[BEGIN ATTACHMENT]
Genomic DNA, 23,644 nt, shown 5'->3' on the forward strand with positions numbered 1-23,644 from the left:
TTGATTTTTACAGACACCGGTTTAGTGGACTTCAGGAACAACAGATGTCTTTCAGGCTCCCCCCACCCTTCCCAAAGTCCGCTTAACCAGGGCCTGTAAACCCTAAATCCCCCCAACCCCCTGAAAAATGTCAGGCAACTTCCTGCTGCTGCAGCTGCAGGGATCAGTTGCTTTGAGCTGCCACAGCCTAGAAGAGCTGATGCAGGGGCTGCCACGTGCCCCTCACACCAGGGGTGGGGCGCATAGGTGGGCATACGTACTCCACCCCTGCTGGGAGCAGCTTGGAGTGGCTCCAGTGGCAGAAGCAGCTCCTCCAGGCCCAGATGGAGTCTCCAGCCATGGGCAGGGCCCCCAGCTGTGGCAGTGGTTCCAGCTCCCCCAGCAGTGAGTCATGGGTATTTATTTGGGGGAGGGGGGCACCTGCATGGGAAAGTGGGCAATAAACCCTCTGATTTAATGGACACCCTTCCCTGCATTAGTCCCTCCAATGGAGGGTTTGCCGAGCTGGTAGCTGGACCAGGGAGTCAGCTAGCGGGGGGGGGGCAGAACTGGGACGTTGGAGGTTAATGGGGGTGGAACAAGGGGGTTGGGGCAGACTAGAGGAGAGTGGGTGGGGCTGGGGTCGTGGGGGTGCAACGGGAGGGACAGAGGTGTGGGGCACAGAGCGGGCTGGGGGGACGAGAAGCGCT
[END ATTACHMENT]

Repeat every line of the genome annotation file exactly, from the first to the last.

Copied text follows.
Genomic DNA, 23,644 nt, shown 5'->3' on the forward strand with positions numbered 1-23,644 from the left:
TTGATTTTTACAGACACCGGTTTAGTGGACTTCAGGAACAACAGATGTCTTTCAGGCTCCCCCCACCCTTCCCAAAGTCCGCTTAACCAGGGCCTGTAAACCCTAAATCCCCCCAACCCCCTGAAAAATGTCAGGCAACTTCCTGCTGCTGCAGCTGCAGGGATCAGTTGCTTTGAGCTGCCACAGCCTAGAAGAGCTGATGCAGGGGCTGCCACGTGCCCCTCACACCAGGGGTGGGGCGCATAGGTGGGCATACGTACTCCACCCCTGCTGGGAGCAGCTTGGAGTGGCTCCAGTGGCAGAAGCAGCTCCTCCAGGCCCAGATGGAGTCTCCAGCCATGGGCAGGGCCCCCAGCTGTGGCAGTGGTTCCAGCTCCCCCAGCAGTGAGTCATGGGTATTTATTTGGGGGAGGGGGGCACCTGCATGGGAAAGTGGGCAATAAACCCTCTGATTTAATGGACACCCTTCCCTGCATTAGTCCCTCCAATGGAGGGTTTGCCGAGCTGGTAGCTGGACCAGGGAGTCAGCTAGCGGGGGGGGGGCAGAACTGGGACGTTGGAGGTTAATGGGGGTGGAACAAGGGGGTTGGGGCAGACTAGAGGAGAGTGGGTGGGGCTGGGGTCGTGGGGGTGCAACGGGAGGGACAGAGGTGTGGGGCACAGAGCGGGCTGGGGGGACGAGAAGCGCT